As I write this, Taos County, along with other swaths of New Mexico, is experiencing an official “state of emergency,” declared a few days ago by our new governor, Susana Martinez.  A natural gas pipeline was cut (no one knows quite how or why yet), causing schools, offices, galleries, shops, restaurants, theaters (and more) to be shut tight due to lack of heat (in this near-zero-degree weather).  No doubt some tourists have headed home to comfier conditions.  But Taos residents, such a sturdy and resilient lot, are going on with their lives as if nothing is amiss.

 

That’s one of the many reasons why I so love living in northern New Mexico:  It reminds me of the Peace Corps.  Almost everyone I meet here, many of whom are indeed RPCVs, has that can-do attitude I encountered among the young PCVs I knew while serving in Gabon in the mid-’90s.  In Lastoursville, the town where I lived and worked in Gabon, the electric lines often went down during the never-ending rainy season.  No lights?  Well, fine, I’ll use candles.  Romantic!  Just as often, there was no water from the taps for days and days.  Solution?  Grab a bucket and hike to the nearest mountain spring.  Athletic!  And when the bottled gas ran out in town and I couldn’t use the little gas-fueled stove in my kitchen for cooking, I rigged up an outdoor, wood-fueled arrangement, balancing a big pot on three large stones, just like my neighbors did.  Authentic!

 

Here in Taos, only about a mile up the road from where I live, the people on the Pueblo live as their ancestors have for a thousand years.  Taos Pueblo has been a World Heritage Site since 1992; it is the longest continuously inhabited village in America, with no modern amenities – no indoor plumbing, no natural gas, no electricity.   I imagine the people there thinking, “State of emergency?  What emergency?”

 

Similarly, those in the Hispanic community, whose Spanish forebears fell in love with this region four hundred years ago, have been farming and ranching here in the lower Rockies under all kinds of harsh conditions for generations.  Their response to this gas crisis?  A shrug and a smile:  “We’ve been through worse times.”

 

 

Even Anglo newcomers like me seem to be taking it all in stride.  No gas heat?  Dust off the old woodstove or make a crackling fire in the corner kiva fireplace.  (Or descend on a friend who has one or the other.)  Unable to use your gas stove for cooking?  Turn to your trusty, underutilized, underappreciated microwave oven.  (So far here we haven’t lost electrical power.)  Last night my friend Lorraine, a fellow former New Yorker, told me she’d even used her microwave to heat up some water so she could wash her hair.  “I felt like a Peace Corps volunteer!” she said proudly.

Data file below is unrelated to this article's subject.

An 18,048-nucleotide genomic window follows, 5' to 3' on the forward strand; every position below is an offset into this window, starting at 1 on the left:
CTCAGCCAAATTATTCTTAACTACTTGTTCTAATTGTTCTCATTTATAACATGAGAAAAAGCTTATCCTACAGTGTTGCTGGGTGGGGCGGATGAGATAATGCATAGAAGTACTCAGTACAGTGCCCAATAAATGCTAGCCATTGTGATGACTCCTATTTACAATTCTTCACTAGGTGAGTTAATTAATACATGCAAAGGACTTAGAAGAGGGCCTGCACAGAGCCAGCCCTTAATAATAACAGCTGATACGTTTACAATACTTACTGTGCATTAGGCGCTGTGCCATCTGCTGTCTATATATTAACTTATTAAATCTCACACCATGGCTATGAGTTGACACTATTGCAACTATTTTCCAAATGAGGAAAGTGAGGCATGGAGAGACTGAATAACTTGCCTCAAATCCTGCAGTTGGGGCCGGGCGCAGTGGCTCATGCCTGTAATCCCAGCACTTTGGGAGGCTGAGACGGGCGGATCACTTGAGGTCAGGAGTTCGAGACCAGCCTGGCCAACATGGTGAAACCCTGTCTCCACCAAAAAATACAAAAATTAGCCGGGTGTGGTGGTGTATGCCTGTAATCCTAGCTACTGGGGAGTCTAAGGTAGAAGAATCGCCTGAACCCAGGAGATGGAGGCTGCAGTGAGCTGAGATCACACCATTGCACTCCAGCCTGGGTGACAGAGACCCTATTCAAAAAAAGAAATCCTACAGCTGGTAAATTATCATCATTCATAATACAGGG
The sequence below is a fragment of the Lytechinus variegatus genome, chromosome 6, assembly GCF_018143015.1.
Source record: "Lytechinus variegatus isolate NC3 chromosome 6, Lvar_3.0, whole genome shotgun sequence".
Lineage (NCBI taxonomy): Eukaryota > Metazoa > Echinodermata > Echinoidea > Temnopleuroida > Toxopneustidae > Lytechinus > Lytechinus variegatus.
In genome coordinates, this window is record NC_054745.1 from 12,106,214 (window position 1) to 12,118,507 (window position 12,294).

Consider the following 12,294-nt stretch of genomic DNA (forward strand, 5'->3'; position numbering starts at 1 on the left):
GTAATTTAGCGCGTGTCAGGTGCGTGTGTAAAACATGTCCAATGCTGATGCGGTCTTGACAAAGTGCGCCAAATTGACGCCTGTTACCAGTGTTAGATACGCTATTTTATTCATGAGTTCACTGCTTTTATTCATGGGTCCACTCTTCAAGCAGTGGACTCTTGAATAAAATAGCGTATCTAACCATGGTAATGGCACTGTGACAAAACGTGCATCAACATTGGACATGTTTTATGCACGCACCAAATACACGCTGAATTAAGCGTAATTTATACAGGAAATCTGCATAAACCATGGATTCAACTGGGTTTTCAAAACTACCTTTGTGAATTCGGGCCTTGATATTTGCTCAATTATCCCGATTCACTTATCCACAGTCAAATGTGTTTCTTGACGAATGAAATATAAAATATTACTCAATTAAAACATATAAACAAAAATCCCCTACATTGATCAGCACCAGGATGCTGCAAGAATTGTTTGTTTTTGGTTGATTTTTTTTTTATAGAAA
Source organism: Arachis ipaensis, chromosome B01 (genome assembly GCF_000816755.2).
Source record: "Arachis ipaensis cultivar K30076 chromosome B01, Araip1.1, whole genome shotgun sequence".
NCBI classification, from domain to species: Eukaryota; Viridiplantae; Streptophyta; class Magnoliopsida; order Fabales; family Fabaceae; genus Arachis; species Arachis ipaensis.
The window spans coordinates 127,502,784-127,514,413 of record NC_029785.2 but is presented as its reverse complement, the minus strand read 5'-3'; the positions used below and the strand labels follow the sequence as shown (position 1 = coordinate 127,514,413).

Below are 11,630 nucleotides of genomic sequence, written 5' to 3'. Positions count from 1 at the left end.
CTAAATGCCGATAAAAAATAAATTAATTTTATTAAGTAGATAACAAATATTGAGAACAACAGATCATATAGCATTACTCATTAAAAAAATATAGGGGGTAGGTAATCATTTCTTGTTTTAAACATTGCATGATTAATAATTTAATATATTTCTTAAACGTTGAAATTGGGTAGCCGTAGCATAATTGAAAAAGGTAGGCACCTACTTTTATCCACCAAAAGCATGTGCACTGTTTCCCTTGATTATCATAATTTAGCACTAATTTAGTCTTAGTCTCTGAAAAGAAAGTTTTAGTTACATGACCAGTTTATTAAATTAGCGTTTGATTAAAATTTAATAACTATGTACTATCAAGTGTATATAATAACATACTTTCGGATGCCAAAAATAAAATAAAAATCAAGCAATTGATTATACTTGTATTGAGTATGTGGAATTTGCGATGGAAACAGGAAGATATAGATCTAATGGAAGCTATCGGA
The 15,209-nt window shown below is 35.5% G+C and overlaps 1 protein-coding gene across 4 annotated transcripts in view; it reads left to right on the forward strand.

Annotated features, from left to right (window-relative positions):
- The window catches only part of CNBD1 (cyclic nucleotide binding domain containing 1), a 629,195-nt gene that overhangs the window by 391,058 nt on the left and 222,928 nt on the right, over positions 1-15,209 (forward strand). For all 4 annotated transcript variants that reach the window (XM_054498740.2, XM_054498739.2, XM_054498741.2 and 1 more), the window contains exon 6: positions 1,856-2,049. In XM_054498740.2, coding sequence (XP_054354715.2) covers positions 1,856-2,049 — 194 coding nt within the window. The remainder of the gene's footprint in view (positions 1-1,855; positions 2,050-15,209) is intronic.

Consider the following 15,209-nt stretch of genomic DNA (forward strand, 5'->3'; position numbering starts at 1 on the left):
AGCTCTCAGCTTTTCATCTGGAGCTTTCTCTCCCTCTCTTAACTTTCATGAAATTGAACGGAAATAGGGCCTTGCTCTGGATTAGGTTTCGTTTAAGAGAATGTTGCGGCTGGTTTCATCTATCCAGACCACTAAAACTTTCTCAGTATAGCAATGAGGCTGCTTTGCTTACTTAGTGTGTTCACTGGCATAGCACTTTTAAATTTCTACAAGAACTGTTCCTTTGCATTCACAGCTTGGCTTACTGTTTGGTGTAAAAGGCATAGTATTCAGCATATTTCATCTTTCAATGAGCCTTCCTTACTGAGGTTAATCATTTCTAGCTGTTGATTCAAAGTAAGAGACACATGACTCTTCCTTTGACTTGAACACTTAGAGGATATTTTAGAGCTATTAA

Since this is a food-related blog, I feel I must steer it now toward its culinary-centric destination:  the microwave oven.  There this boxy appliance sits on the kitchen counter, crying to be more creatively employed.  Yes, of course, it’ll boil a mug of water for tea in two minutes flat and pop a small bag of popcorn in a minute and ten seconds.  But it can do far more than that for you, whether you’re in a state of emergency or not.  Try making lasagna in it, using the “oven-ready” lasagna sheets available everywhere (following the recipe on the box).  Try cooking fish fillets in it (well covered), with nothing more than a generous pat of butter and a good squeeze of fresh lemon.  Fresh vegetables steam in only a few minutes and retain all their nutrients.  In fact, anything that requires a wet-heat method for cooking can be made in the microwave oven with ease.

   

In Lastoursville, Gabon, I knew one person who owned a microwave oven.  She was the only other white person in town, an American missionary named Bev Arnold.  Now that I think about it, there must have been times when, living in the rainforest under difficult conditions as Bev did for decades, she praised God for this modern appliance.  I believe that once you learn how to make the most of your microwave, you’ll be singing its praises too.

 

Food writer Barbara Kafka has written several now-classic cookbooks on microwave cooking.  Her Microwave Gourmet is a must-have bible for anyone who wishes to use their microwave oven to its fullest – and save cooking time and electrical energy in the process.  Here is one of Kafka’s recipes to whet your appetite for more microwave cooking, included in my Peace Corps memoir-with-recipes How to Cook a Crocodile:

 

Easy, Low-Fat Risotto

(adapted from Barbara Kafka’s Microwave Gourmet Healthstyle Cookbook)

 

½ cup finely chopped onion

3 tablespoons butter

1 cup Arborio (Italian short-grain) rice

3 cups homemade chicken stock

       or canned chicken broth

¼ cup grated Parmesan cheese

¼ cup chopped fresh herbs (optional)

 

In a 3-quart microwaveable casserole, combine the chopped onion and butter.  Cover loosely and cook on high 2 to 3 minutes, until the onions are tender.  Add rice and stir well.

 

Stir in broth.  Cook, uncovered, for 9 minutes.  Stir and cook for 9 to 11 minutes more, or until rice is al dente.  Remove from oven.  Add cheese and herbs, if desired. 

 

Cover with a kitchen towel and let stand for 5 minutes, or until rice absorbs excess liquid.  Season to taste with salt and pepper.  Serves 4 as a first course, 6 as a side dish.